Buckwheat pancakes with blueberry compote (and why to go gluten-free)
As mentioned in My Philosophy, one of the first things that I eliminated from my diet was gluten. You have probably heard a lot about gluten intolerance over the last few years, and now there appears to be ‘gluten-free’ options everywhere you go. For the most part I tend to steer away from anything that is packaged as ‘gluten-free’ mainly because it’s also packed with highly processed ingredients. When I talk about ‘gluten-free’, it’s about finding alternative whole foods that haven’t been processed with gluten.
Why is gluten suddenly the bad guy?
Here are a few facts about gluten and why it should be eliminated from the diet of anyone that has inflammation in the body:
- Gluten is the protein found in wheat (gliadins), rye (secalins) and barley (hordeins).
- Gluten is not naturally occurring in corn, rice, or oats, but may be cross-contaminated by facilities that also process wheat, barley, or rye products (therefore I recommend that you minimise your consumption of corn, rice and oats).
- Gluten is predominantly the number 1 inflammatory food in our diet. Dairy is a close number 2.
- More than 55 diseases have been linked to gluten – the major one being Coeliac Disease
- It has been estimated that 99% of the people who have either gluten intolerance or Coeliac disease are never diagnosed
Here are some common symptoms experienced by those with gluten intolerance:
- Digestive issues such as gas, bloating, diarrhoea and even constipation
- Fatigue, brain fog or feeling tired after eating a meal that contains gluten
- Diagnosis of an autoimmune disease such as Ulcerative Colitis, Crohn’s Disease, Hashimoto’s thyroiditis, Rheumatoid arthritis, Lupus, Psoriasis, Scleroderma or Multiple sclerosis
- Neurologic symptoms such as dizziness or a feeling of being off balance
- Hormone imbalances such as PMS, PCOS or unexplained infertility
- Migraine headaches
- Inflammation, swelling or pain in your joints such as fingers, knees or hips
- Mood issues such as anxiety, depression, mood swings and attention deficit disorder (ADD)
We consume much higher amounts of gluten in today’s world due to the vast amount of highly refined wheat products available. The global “addiction” to highly processed starches (i.e. biscuits, crackers, white bread and chips) has led to gluten overload. To make matters worse, gluten is often added to products with the aim of increasing protein and assisting with texture e.g. gluten can be found in salad dressings, prepared soups, broths, gravies, marinades, and more. Unfortunately over time, it has been proven that the duration of gluten exposure in a gluten sensitive individual is a key factor in the development of autoimmune disease. I say no thanks!
So where does that leave us?
We need to start getting creative and thinking outside the box. Admittedly one of the hardest things I faced in the early months of giving up gluten was that I struggled with breakfast choices! Previously, my breakfast consisted of wheat based cereals, oat based muesli or porridge, or toast in all varieties (white, brown, multigrain, rye, sourdough)! I struggled with coming up with ideas for breakfast, and was not a huge fan of the gluten-free bread options available in the supermarkets… cardboard anyone?!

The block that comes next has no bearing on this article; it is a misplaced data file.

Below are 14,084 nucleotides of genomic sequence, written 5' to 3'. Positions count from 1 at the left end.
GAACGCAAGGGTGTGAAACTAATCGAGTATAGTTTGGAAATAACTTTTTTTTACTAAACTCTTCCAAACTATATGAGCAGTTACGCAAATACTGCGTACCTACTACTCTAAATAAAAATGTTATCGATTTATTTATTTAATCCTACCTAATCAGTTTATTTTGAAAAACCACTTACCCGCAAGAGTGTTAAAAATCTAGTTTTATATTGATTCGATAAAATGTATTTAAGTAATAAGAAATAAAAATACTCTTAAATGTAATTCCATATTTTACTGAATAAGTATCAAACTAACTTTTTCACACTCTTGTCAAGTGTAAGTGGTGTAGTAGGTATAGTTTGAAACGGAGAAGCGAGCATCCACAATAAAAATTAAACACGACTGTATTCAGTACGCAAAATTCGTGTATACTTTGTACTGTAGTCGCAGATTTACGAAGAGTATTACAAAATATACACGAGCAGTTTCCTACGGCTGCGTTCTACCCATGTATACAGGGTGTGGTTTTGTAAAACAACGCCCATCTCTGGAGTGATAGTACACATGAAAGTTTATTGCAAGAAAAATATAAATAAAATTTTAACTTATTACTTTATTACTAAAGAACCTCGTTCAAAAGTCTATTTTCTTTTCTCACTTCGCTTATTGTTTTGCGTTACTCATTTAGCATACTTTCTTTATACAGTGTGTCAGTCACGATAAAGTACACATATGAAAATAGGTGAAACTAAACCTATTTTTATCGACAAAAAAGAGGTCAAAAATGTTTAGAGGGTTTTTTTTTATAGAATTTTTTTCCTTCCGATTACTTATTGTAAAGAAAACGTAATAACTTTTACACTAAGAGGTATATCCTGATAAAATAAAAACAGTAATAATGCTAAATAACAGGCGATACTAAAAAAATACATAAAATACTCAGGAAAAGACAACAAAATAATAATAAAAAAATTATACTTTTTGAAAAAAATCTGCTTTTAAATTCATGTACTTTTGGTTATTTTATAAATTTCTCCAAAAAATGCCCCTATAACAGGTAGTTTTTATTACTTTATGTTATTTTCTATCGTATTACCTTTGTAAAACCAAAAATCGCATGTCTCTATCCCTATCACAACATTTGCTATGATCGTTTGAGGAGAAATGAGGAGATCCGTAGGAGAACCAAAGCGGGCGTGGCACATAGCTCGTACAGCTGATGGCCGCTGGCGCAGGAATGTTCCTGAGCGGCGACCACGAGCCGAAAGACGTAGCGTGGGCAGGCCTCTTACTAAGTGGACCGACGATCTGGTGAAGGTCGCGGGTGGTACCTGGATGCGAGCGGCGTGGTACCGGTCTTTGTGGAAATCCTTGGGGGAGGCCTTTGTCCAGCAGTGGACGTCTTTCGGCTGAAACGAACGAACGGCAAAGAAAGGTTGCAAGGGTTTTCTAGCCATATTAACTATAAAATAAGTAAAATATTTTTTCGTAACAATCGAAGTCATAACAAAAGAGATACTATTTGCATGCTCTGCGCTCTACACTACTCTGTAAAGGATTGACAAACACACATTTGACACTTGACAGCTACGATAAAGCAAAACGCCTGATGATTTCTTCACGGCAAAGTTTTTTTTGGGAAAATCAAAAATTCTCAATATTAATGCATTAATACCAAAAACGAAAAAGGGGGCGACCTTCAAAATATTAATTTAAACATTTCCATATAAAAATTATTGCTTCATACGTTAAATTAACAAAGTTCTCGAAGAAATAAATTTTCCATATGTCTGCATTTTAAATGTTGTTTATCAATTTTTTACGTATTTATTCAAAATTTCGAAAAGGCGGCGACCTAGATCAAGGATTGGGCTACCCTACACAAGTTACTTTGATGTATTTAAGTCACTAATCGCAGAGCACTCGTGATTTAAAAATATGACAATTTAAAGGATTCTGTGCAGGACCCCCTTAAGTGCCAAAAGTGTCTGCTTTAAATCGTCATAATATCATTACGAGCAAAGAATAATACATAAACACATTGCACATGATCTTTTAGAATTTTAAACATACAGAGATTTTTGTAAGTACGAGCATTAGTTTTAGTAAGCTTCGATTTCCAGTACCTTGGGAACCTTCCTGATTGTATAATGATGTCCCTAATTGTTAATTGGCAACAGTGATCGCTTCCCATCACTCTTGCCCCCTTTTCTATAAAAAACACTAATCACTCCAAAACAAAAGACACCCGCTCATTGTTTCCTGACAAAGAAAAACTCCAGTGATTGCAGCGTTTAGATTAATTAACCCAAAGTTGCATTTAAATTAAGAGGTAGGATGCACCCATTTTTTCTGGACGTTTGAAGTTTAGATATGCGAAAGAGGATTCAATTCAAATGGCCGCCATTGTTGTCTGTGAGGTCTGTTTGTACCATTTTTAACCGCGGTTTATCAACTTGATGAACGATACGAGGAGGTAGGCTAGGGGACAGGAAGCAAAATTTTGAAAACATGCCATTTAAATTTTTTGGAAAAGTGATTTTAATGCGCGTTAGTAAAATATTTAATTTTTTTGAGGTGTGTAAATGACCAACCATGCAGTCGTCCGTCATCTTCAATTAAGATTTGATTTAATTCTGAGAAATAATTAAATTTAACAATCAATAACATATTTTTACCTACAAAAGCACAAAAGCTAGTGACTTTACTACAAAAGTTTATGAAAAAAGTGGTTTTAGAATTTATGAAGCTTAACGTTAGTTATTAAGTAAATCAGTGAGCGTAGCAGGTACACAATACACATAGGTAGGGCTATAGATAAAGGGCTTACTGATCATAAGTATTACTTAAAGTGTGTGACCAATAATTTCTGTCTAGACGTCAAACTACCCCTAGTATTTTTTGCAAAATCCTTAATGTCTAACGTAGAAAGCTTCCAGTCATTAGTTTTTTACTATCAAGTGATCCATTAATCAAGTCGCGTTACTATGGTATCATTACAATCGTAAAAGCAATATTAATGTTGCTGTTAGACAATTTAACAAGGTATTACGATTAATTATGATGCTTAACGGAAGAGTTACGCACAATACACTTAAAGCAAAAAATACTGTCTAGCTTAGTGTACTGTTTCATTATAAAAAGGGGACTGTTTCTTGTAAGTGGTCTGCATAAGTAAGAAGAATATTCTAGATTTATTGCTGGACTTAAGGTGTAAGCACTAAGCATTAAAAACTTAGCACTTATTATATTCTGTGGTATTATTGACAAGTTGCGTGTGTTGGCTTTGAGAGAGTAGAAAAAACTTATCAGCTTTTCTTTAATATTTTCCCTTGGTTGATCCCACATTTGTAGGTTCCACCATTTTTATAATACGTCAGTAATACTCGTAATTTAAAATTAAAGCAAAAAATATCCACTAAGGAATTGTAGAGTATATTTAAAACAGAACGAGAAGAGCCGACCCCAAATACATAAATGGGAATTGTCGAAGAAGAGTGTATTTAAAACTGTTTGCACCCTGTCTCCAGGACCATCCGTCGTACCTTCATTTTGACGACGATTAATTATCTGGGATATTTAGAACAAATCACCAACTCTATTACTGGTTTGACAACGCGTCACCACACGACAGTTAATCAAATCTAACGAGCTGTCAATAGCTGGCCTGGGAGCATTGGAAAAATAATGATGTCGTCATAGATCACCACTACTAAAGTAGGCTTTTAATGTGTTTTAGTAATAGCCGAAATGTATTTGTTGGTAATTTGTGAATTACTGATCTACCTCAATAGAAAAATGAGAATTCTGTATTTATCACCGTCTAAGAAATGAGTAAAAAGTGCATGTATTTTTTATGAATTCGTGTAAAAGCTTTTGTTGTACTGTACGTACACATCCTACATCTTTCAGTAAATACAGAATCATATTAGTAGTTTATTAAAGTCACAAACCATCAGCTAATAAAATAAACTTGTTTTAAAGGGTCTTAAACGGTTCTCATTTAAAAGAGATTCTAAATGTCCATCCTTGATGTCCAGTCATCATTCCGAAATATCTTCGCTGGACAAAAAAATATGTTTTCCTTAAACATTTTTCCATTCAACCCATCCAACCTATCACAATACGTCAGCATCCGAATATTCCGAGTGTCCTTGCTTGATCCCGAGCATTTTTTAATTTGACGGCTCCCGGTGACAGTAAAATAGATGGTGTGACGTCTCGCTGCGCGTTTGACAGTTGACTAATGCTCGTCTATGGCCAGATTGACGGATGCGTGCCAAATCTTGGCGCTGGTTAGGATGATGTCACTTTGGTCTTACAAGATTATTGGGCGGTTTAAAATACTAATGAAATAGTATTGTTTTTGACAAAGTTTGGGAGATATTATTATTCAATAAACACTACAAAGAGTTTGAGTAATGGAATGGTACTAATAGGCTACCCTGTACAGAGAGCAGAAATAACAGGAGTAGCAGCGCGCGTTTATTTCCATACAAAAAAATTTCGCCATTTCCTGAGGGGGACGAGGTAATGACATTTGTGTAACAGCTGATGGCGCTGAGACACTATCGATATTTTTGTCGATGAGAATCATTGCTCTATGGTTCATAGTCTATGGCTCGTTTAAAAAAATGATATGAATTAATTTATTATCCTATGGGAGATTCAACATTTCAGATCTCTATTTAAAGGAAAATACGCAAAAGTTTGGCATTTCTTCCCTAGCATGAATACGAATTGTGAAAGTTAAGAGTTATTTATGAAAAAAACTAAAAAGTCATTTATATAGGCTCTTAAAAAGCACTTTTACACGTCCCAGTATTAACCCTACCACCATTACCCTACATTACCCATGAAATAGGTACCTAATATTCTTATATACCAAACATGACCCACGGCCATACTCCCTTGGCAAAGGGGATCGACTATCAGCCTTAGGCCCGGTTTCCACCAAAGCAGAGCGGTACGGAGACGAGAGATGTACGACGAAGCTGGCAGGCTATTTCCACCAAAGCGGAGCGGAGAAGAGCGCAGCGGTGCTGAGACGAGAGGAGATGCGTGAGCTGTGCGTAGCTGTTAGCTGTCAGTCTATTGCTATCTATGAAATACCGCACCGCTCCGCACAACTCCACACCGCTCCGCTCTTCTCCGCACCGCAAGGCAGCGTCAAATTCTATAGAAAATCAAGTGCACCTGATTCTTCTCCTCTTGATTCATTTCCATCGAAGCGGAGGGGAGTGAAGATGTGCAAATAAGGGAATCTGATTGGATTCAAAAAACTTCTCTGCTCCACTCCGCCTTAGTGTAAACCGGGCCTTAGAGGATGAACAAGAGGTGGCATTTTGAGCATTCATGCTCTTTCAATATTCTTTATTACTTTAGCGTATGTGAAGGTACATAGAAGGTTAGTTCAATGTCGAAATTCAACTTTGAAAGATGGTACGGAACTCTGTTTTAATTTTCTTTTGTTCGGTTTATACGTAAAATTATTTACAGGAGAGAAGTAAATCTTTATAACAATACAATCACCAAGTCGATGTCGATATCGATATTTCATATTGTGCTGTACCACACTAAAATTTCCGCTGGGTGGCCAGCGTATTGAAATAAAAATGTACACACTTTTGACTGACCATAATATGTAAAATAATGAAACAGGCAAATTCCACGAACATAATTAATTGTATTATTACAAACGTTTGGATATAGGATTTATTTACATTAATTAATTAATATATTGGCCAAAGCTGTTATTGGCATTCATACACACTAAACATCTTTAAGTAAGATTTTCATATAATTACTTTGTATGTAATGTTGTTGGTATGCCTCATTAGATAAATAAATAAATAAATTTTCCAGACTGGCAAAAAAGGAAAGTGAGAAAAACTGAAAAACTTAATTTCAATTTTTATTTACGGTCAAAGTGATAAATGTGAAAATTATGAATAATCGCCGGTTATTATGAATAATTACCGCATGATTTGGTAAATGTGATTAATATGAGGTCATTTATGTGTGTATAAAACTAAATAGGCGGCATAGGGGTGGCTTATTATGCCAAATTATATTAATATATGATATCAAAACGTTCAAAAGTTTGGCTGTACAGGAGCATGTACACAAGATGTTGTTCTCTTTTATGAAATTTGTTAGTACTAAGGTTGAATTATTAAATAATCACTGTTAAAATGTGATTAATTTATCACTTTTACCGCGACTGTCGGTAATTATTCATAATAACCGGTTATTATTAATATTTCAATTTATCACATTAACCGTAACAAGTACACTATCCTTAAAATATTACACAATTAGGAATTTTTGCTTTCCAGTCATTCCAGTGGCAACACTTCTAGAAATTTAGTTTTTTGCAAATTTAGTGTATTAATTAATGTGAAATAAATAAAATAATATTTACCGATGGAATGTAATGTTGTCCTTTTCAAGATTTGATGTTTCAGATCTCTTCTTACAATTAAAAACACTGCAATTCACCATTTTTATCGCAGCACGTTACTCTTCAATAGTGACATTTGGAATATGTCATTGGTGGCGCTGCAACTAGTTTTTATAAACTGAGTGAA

SO I was very excited when I stumbled across this beauty of a recipe in Lee Holmes, Supercharged Foods cookbook. The fact that its pancakes done in such a healthy way – I was doubly excited!!
As well as being delicious, this recipe has many amazing health benefits:
- Buckwheat flour: buckwheat is one of the most diverse alternatives to gluten and grain flours. While many people think that buckwheat is a cereal grain, it is actually a fruit seed related to rhubarb and sorrel. Buckwheat is great for the cardiovascular system and has been linked to lowered risk of developing high cholesterol and high blood pressure. Buckwheat also contains almost 86 milligrams of magnesium in 1 cup serving – magnesium relaxes blood vessels, improving blood flow and nutrient delivery while lowering blood pressure = the perfect combination for a healthy cardiovascular system.
- Blueberries: these little blue beauties are a nutritional powerhouse bursting with antioxidants that fight cancer and other diseases and are one of nature’s perfect anti-inflammatory foods.
- Coconut oil: this tropical trooper is one of the best healthy fats that you can add to your diet to boost your metabolism, support your immune system, beat sugar cravings and ease digestion.
So here is one of my favourite breakfast recipes (or brunch, for those lazy weekends with herbal tea and newspaper in tote!)
½ cup buckwheat flour
1 tsp gluten free baking powder
I free-range egg
5 drops liquid stevia
1 cup rice milk or almond milk
Cashew or macadamia nut butter, to serve (optional)
1 cup fresh blueberries
2 Tbs filtered water
5 drops liquid stevia
½ tsp natural vanilla extract
pinch of sea salt
Mix ingredients. Mix flour and baking powder in a large jug. Add the egg, stevia and milk and whisk to remove any lumps. Leave for 10 minutes to settle.
Make blueberry compote. Put all blueberry compote ingredients in a small saucepan and bring to boil over medium-high heat. Reduce heat to low and simmer gently for 10 minutes, stirring often. Keep warm while making pancakes.
Cook pancakes. Heat oil in small frying pan on high heat. Carefully pour in batter, swirling to cover pan with a thin layer. Reduce heat slightly and when browned, or bubbles appear, flip to brown other side. Remove from pan and keep warm while making the other pancakes. Coat the pan with a little more oil as needed.
Serve. Pancakes with warm blueberry compote, and a side of macadamia or cashew nut butter if desired.